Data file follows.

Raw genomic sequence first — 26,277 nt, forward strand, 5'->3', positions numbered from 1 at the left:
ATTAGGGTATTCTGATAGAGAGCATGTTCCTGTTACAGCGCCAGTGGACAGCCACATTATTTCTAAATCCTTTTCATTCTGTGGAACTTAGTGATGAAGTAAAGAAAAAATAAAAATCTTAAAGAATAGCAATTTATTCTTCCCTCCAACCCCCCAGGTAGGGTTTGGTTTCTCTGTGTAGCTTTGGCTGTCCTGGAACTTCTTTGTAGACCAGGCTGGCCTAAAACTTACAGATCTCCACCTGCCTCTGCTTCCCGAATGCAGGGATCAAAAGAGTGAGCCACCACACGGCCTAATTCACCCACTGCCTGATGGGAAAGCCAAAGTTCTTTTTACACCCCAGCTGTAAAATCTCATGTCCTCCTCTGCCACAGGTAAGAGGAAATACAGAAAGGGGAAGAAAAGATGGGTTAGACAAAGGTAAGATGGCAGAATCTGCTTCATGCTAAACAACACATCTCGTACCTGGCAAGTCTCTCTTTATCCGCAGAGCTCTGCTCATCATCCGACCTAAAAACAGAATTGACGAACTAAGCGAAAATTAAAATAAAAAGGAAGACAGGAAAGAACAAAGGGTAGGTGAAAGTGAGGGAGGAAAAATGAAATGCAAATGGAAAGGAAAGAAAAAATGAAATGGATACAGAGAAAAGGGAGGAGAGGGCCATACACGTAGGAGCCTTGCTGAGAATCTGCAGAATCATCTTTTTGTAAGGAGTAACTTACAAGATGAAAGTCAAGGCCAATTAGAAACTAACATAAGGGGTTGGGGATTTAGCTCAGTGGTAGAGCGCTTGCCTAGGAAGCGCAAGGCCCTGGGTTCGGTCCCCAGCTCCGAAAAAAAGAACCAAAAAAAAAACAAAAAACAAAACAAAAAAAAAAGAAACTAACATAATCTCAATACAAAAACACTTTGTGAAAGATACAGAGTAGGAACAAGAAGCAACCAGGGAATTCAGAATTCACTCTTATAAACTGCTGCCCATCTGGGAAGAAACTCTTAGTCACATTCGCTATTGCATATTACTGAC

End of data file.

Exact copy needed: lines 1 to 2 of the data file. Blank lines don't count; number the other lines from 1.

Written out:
Raw genomic sequence first — 26,277 nt, forward strand, 5'->3', positions numbered from 1 at the left:
ATTAGGGTATTCTGATAGAGAGCATGTTCCTGTTACAGCGCCAGTGGACAGCCACATTATTTCTAAATCCTTTTCATTCTGTGGAACTTAGTGATGAAGTAAAGAAAAAATAAAAATCTTAAAGAATAGCAATTTATTCTTCCCTCCAACCCCCCAGGTAGGGTTTGGTTTCTCTGTGTAGCTTTGGCTGTCCTGGAACTTCTTTGTAGACCAGGCTGGCCTAAAACTTACAGATCTCCACCTGCCTCTGCTTCCCGAATGCAGGGATCAAAAGAGTGAGCCACCACACGGCCTAATTCACCCACTGCCTGATGGGAAAGCCAAAGTTCTTTTTACACCCCAGCTGTAAAATCTCATGTCCTCCTCTGCCACAGGTAAGAGGAAATACAGAAAGGGGAAGAAAAGATGGGTTAGACAAAGGTAAGATGGCAGAATCTGCTTCATGCTAAACAACACATCTCGTACCTGGCAAGTCTCTCTTTATCCGCAGAGCTCTGCTCATCATCCGACCTAAAAACAGAATTGACGAACTAAGCGAAAATTAAAATAAAAAGGAAGACAGGAAAGAACAAAGGGTAGGTGAAAGTGAGGGAGGAAAAATGAAATGCAAATGGAAAGGAAAGAAAAAATGAAATGGATACAGAGAAAAGGGAGGAGAGGGCCATACACGTAGGAGCCTTGCTGAGAATCTGCAGAATCATCTTTTTGTAAGGAGTAACTTACAAGATGAAAGTCAAGGCCAATTAGAAACTAACATAAGGGGTTGGGGATTTAGCTCAGTGGTAGAGCGCTTGCCTAGGAAGCGCAAGGCCCTGGGTTCGGTCCCCAGCTCCGAAAAAAAGAACCAAAAAAAAAACAAAAAACAAAACAAAAAAAAAAGAAACTAACATAATCTCAATACAAAAACACTTTGTGAAAGATACAGAGTAGGAACAAGAAGCAACCAGGGAATTCAGAATTCACTCTTATAAACTGCTGCCCATCTGGGAAGAAACTCTTAGTCACATTCGCTATTGCATATTACTGAC